Development of novel broad-spectrum antiviral compounds for use in animals and humans

Lead Research Organisation: University of Nottingham
Department Name: School of Veterinary Medicine and Sci


The current pandemic highlights the need for effective antivirals to treat active infections, in conjunction with vaccines, to prevent infection. We recently made an important discovery of a highly effective broad-spectrum antiviral thapsigargin (TG), a specific inhibitor of the Ca2+ pump located on the cellular organelle endoplasmic reticulum (ER), that could be a game changer in the treatment of major human respiratory viruses: coronavirus (including SARS-CoV-2 that causes COVID-19), influenza virus and respiratory syncytial virus (RSV). TG's host-centred mechanism of action, as opposed to conventional direct acting antivirals, reduces the likelihood of drug resistant mutants emerging, a distinct advantage for treating highly mutable RNA viruses. Coronavirus, influenza virus, and RSV are also global pathogens of animals (including cattle, pigs and poultry). Antiviral development for livestock lags behind its human counterpart, despite its potential benefits of safeguarding animal health and productivity. Given that future pandemics are likely to be of animal origin, where animal to human (zoonotic) and reverse zoonotic (human to animal) spread take place, antivirals, such as TG and its derivatives, could play a key role in the treatment and control of important viral infections in both humans and animals.

Thus, our goal in this proposal is to enhance the impact and commercial significance of TG through the generation of novel secondary derivatives with greater antiviral potency for animal and human use. We have established that TG is orally active as an antiviral, and that it is converted into a limited number of ester hydrolysis and side chain oxidation metabolites. We hypothesise that one or more of such TG metabolites are novel structures with enhanced antiviral activity. To this end, we propose to carry out detailed in vivo pharmacokinetics (PK) analyses of TG to fully determine its metabolites post-absorption, synthesise the main metabolites identified, and characterise the synthesised metabolites for antiviral activities to generate comprehensive cellular PK and antiviral data of the most promising TG derivative(s) for clinical development and commercial exploitation. TG and its derivatives represent a whole new generation of powerful host-centred antivirals (as opposed to conventional antiviral drugs that directly target viruses) that could be adopted in a holistic "One Health" approach to control human and animal viruses. The outcomes of this project could have far-reaching impact on a global scale in the treatment and control of RNA viral infections of human and animal importance.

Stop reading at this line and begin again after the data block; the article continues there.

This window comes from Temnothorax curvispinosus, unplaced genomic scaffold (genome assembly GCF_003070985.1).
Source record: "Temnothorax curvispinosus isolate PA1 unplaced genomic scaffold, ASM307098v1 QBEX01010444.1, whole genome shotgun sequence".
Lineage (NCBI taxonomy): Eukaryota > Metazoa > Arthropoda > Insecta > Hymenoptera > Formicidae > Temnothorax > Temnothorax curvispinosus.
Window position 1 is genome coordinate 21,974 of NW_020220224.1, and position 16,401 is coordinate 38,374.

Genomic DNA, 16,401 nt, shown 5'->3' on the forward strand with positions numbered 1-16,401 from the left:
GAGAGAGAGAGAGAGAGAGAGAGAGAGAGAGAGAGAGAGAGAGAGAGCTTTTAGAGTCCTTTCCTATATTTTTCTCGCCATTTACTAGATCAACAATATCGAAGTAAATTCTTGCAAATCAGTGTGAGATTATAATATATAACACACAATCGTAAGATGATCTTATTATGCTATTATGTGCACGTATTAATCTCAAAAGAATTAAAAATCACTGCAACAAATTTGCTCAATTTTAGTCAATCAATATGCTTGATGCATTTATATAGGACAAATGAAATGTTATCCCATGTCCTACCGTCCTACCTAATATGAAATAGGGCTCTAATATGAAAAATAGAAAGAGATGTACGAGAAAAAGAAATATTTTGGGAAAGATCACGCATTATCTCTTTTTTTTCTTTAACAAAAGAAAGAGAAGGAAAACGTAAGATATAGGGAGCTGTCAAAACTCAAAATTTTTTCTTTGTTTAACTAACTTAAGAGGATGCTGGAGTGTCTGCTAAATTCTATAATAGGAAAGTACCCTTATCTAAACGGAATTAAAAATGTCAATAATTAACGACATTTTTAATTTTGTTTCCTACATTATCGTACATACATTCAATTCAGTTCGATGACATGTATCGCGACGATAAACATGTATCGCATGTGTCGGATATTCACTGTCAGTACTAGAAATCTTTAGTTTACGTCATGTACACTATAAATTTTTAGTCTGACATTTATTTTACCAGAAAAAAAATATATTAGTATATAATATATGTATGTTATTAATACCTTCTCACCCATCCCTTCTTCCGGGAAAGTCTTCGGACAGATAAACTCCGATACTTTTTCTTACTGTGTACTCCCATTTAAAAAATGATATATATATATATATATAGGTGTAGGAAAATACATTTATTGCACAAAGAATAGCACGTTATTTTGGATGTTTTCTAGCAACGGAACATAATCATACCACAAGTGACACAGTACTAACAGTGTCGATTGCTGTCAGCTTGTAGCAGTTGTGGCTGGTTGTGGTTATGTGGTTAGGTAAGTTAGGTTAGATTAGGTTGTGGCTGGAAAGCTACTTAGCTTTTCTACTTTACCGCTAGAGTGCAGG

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Description We have generated a group of novel antivirals based on the structure of thapsigargin (TG) that can be readily extracted from Thapsia giganica seeds and chemically modified by standard organic chemistry. These TG analogues (about 20 so far) show a spectrum of antiviral, biological and chemical properties. Some analogues are highly effective against one or two virus types; others display broad-spectrum antiviral potency that is similar to founder TG but have differences in certain chemical and biological properties, such as in solubility, relative lack of cytotoxicity and lack of induction of endoplasmic reticulum stress.
Exploitation Route Novel TG-based antiviral analogues are the subjects of detailed analysis with the view of making a patent filing in the near future.
Sectors Pharmaceuticals and Medical Biotechnology